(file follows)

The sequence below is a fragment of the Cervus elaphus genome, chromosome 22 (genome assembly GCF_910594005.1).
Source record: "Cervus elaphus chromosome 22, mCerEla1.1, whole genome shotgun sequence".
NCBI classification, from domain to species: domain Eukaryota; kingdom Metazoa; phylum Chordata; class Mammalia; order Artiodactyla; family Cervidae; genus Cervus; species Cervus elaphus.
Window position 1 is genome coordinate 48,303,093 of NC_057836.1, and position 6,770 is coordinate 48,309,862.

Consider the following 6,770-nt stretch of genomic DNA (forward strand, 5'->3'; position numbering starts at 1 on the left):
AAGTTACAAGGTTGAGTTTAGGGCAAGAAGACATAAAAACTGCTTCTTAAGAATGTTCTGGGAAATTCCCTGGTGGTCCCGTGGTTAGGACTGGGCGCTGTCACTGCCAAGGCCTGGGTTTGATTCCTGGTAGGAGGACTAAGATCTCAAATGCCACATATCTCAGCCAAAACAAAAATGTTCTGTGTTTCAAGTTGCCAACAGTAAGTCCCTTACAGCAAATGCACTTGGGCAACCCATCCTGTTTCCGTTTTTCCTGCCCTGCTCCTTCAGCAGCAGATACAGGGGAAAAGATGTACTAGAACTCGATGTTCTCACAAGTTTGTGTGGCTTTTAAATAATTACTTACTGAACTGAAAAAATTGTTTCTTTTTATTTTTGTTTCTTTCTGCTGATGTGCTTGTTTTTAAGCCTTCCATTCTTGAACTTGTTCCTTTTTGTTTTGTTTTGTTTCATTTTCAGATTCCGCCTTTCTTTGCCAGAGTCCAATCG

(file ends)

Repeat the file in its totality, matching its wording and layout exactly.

The sequence below is a fragment of the Cervus elaphus genome, chromosome 22 (genome assembly GCF_910594005.1).
Source record: "Cervus elaphus chromosome 22, mCerEla1.1, whole genome shotgun sequence".
NCBI classification, from domain to species: domain Eukaryota; kingdom Metazoa; phylum Chordata; class Mammalia; order Artiodactyla; family Cervidae; genus Cervus; species Cervus elaphus.
Window position 1 is genome coordinate 48,303,093 of NC_057836.1, and position 6,770 is coordinate 48,309,862.

Consider the following 6,770-nt stretch of genomic DNA (forward strand, 5'->3'; position numbering starts at 1 on the left):
AAGTTACAAGGTTGAGTTTAGGGCAAGAAGACATAAAAACTGCTTCTTAAGAATGTTCTGGGAAATTCCCTGGTGGTCCCGTGGTTAGGACTGGGCGCTGTCACTGCCAAGGCCTGGGTTTGATTCCTGGTAGGAGGACTAAGATCTCAAATGCCACATATCTCAGCCAAAACAAAAATGTTCTGTGTTTCAAGTTGCCAACAGTAAGTCCCTTACAGCAAATGCACTTGGGCAACCCATCCTGTTTCCGTTTTTCCTGCCCTGCTCCTTCAGCAGCAGATACAGGGGAAAAGATGTACTAGAACTCGATGTTCTCACAAGTTTGTGTGGCTTTTAAATAATTACTTACTGAACTGAAAAAATTGTTTCTTTTTATTTTTGTTTCTTTCTGCTGATGTGCTTGTTTTTAAGCCTTCCATTCTTGAACTTGTTCCTTTTTGTTTTGTTTTGTTTCATTTTCAGATTCCGCCTTTCTTTGCCAGAGTCCAATCG